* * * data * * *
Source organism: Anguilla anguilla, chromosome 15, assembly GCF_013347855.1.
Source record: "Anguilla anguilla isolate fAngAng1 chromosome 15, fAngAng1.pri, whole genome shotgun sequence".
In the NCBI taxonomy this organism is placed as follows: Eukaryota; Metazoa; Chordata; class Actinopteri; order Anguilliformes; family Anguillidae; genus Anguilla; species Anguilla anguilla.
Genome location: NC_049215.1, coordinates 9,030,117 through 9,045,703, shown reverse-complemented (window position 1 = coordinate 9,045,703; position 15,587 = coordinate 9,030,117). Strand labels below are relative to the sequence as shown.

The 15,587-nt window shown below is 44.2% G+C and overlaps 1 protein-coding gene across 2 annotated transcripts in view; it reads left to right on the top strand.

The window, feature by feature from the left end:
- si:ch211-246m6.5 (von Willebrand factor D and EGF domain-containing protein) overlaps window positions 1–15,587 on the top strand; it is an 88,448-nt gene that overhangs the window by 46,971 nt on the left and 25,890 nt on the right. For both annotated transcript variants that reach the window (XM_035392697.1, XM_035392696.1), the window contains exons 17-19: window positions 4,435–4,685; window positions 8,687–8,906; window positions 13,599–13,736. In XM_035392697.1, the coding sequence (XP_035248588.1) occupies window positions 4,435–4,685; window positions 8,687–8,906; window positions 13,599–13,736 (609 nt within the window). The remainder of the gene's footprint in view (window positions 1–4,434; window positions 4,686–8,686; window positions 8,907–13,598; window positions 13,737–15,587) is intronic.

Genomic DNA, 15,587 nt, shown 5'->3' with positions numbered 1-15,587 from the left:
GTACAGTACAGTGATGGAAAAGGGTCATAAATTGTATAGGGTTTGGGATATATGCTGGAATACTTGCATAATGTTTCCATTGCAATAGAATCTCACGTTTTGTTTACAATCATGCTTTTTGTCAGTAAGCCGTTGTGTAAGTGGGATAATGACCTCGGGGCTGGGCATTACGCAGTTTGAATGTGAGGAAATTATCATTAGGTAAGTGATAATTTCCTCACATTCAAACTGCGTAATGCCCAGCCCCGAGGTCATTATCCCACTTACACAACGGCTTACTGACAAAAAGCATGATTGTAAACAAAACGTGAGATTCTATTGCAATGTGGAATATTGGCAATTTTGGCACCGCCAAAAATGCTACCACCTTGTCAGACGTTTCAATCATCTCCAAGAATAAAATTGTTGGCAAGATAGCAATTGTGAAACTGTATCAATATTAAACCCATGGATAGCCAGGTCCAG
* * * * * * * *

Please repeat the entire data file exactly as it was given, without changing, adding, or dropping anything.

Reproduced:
Source organism: Anguilla anguilla, chromosome 15, assembly GCF_013347855.1.
Source record: "Anguilla anguilla isolate fAngAng1 chromosome 15, fAngAng1.pri, whole genome shotgun sequence".
In the NCBI taxonomy this organism is placed as follows: Eukaryota; Metazoa; Chordata; class Actinopteri; order Anguilliformes; family Anguillidae; genus Anguilla; species Anguilla anguilla.
Genome location: NC_049215.1, coordinates 9,030,117 through 9,045,703, shown reverse-complemented (window position 1 = coordinate 9,045,703; position 15,587 = coordinate 9,030,117). Strand labels below are relative to the sequence as shown.

The 15,587-nt window shown below is 44.2% G+C and overlaps 1 protein-coding gene across 2 annotated transcripts in view; it reads left to right on the top strand.

The window, feature by feature from the left end:
- si:ch211-246m6.5 (von Willebrand factor D and EGF domain-containing protein) overlaps window positions 1–15,587 on the top strand; it is an 88,448-nt gene that overhangs the window by 46,971 nt on the left and 25,890 nt on the right. For both annotated transcript variants that reach the window (XM_035392697.1, XM_035392696.1), the window contains exons 17-19: window positions 4,435–4,685; window positions 8,687–8,906; window positions 13,599–13,736. In XM_035392697.1, the coding sequence (XP_035248588.1) occupies window positions 4,435–4,685; window positions 8,687–8,906; window positions 13,599–13,736 (609 nt within the window). The remainder of the gene's footprint in view (window positions 1–4,434; window positions 4,686–8,686; window positions 8,907–13,598; window positions 13,737–15,587) is intronic.

Genomic DNA, 15,587 nt, shown 5'->3' with positions numbered 1-15,587 from the left:
GTACAGTACAGTGATGGAAAAGGGTCATAAATTGTATAGGGTTTGGGATATATGCTGGAATACTTGCATAATGTTTCCATTGCAATAGAATCTCACGTTTTGTTTACAATCATGCTTTTTGTCAGTAAGCCGTTGTGTAAGTGGGATAATGACCTCGGGGCTGGGCATTACGCAGTTTGAATGTGAGGAAATTATCATTAGGTAAGTGATAATTTCCTCACATTCAAACTGCGTAATGCCCAGCCCCGAGGTCATTATCCCACTTACACAACGGCTTACTGACAAAAAGCATGATTGTAAACAAAACGTGAGATTCTATTGCAATGTGGAATATTGGCAATTTTGGCACCGCCAAAAATGCTACCACCTTGTCAGACGTTTCAATCATCTCCAAGAATAAAATTGTTGGCAAGATAGCAATTGTGAAACTGTATCAATATTAAACCCATGGATAGCCAGGTCCAG